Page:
Résumé Quoique les universités religieuses contribuent considérablement à l’ensemble de l’enseignement supérieur en Amérique du Nord, la fréquence des agressions sexuelles sur leurs campus demeure peu étudiée. La présente étude estime le nombre d’agressions sexuelles sur des campus chrétiens indépendants à l’aide d’un échantillon d’étudiant(e)s de premier cycle à temps partiel et à temps plein (N = 688) provenant de huit universités chrétiennes privées en Ontario (Canada). L’utilisation de deux échelles d’agressions sexuelles fréquemment utilisées a permis de comparer notre étude à d’autres études qui traitent de la fréquence d’agressions sexuelles déclarées par les victimes dans les universités laïques et publiques. Nos résultats démontrent que dans les universités religieuses, 18 % des femmes ont rapporté des contacts sexuels non désirés au cours de l’année dernière, comparativement à de 21,4 à 31,4 % des femmes des universités laïques ayant rapporté des agressions sexuelles. Des facteurs liés à la victimisation suggèrent la possibilité que les universités religieuses puissent offrir une « communauté morale » qui diminue les risques d’agression sexuelle.
Since the mid-1990s, there has been an alarming trend on college campuses nationwide: an increase in the number of students seeking help for serious mental health problems at campus counseling centers. In the past decade this shift has not only solidified, but it also has reached increasingly higher levels.
The decade since 2004 has brought profound reexamination of the role and results of developmental programs in community and technical colleges around the country. Pushed by the emerging student success and completion agenda, colleges have dealt with intense scrutiny and a demand for the redesign of these programs.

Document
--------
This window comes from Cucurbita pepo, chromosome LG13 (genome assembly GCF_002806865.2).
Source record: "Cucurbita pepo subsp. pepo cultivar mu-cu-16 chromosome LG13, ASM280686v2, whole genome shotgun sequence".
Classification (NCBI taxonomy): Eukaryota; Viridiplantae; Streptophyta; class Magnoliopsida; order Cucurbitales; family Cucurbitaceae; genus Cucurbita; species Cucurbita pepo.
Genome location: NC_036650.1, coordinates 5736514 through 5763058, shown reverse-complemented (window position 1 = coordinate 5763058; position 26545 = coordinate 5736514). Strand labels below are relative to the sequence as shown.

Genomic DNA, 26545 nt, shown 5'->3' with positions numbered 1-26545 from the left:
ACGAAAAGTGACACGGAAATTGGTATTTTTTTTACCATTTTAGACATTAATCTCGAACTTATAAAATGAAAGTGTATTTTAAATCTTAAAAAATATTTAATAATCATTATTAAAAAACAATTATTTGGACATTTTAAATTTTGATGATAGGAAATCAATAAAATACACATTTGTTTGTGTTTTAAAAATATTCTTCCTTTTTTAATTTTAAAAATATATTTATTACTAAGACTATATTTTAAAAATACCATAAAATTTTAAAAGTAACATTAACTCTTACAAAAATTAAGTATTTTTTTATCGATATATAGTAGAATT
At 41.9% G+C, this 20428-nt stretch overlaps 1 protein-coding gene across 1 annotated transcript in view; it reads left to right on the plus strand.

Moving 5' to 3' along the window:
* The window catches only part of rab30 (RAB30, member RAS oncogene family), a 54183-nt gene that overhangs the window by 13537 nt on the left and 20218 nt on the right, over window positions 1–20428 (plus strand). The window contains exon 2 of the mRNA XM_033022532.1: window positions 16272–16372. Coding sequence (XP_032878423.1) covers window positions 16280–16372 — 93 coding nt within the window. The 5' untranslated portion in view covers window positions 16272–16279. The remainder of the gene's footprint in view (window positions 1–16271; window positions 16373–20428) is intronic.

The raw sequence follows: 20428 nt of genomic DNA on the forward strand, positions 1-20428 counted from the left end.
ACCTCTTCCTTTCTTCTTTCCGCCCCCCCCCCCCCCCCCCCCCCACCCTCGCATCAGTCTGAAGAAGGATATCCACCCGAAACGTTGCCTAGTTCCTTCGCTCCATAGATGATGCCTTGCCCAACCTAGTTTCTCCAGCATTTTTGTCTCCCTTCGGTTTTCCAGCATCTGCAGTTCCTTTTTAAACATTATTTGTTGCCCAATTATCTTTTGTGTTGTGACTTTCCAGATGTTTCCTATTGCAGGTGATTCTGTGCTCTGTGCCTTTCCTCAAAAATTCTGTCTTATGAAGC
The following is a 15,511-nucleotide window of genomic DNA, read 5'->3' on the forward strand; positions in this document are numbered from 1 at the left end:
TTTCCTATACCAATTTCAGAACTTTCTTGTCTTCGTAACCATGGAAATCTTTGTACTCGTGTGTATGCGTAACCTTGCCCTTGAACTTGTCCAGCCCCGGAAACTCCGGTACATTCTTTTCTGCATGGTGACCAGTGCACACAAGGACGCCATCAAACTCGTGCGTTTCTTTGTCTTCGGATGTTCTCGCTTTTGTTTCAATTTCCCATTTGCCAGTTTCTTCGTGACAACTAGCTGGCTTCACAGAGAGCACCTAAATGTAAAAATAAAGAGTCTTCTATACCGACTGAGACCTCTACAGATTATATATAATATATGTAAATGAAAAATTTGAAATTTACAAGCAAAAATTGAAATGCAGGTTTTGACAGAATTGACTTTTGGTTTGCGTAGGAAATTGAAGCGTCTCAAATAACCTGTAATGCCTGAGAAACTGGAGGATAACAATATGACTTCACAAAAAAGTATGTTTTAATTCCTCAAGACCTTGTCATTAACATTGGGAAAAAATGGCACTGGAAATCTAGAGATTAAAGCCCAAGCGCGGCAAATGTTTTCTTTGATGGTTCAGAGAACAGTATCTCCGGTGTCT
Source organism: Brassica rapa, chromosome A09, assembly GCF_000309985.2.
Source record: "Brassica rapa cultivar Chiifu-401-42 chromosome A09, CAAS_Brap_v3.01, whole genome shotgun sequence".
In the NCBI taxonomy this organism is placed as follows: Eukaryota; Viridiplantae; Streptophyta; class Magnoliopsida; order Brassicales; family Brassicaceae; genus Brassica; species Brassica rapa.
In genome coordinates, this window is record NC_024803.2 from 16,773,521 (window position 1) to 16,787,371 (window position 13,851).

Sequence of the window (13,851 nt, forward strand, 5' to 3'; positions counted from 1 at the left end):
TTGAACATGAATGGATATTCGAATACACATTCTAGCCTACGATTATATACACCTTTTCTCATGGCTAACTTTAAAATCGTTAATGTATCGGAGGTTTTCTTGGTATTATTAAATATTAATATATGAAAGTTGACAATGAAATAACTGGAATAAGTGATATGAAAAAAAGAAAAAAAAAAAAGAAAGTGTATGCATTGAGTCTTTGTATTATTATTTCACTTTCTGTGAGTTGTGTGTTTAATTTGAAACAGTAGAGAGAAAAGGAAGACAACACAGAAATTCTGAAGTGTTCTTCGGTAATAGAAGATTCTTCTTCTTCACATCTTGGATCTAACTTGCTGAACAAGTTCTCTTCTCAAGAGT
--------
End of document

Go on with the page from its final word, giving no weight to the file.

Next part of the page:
Independent college students, once considered “nontraditional,” now constitute the majority of students in the United States. As of 2012, just over half of all U.S. college students were independent (51 percent)—meaning they had at least one defining characteristic outlined in the Free Application for Federal Student Aid (FAFSA), including being at least 24 years old; married; a graduate or professional student; a veteran; an orphan, in foster care, or ward of the court; a member of the armed forces; an emancipated minor; someone who is homeless or at risk of becoming homeless; or having legal dependents other than a spouse (Federal Student Aid n.d.; IWPR 2016a).
Scholars who study educational equity and inequality in education, academic achievement gaps, and educational opportunity offer a variety myriad of explanations as to how or whether race has any role or impact on educational experiences, access, or opportunity. Indeed, race has been an abiding question in the social sciences and education for several decades.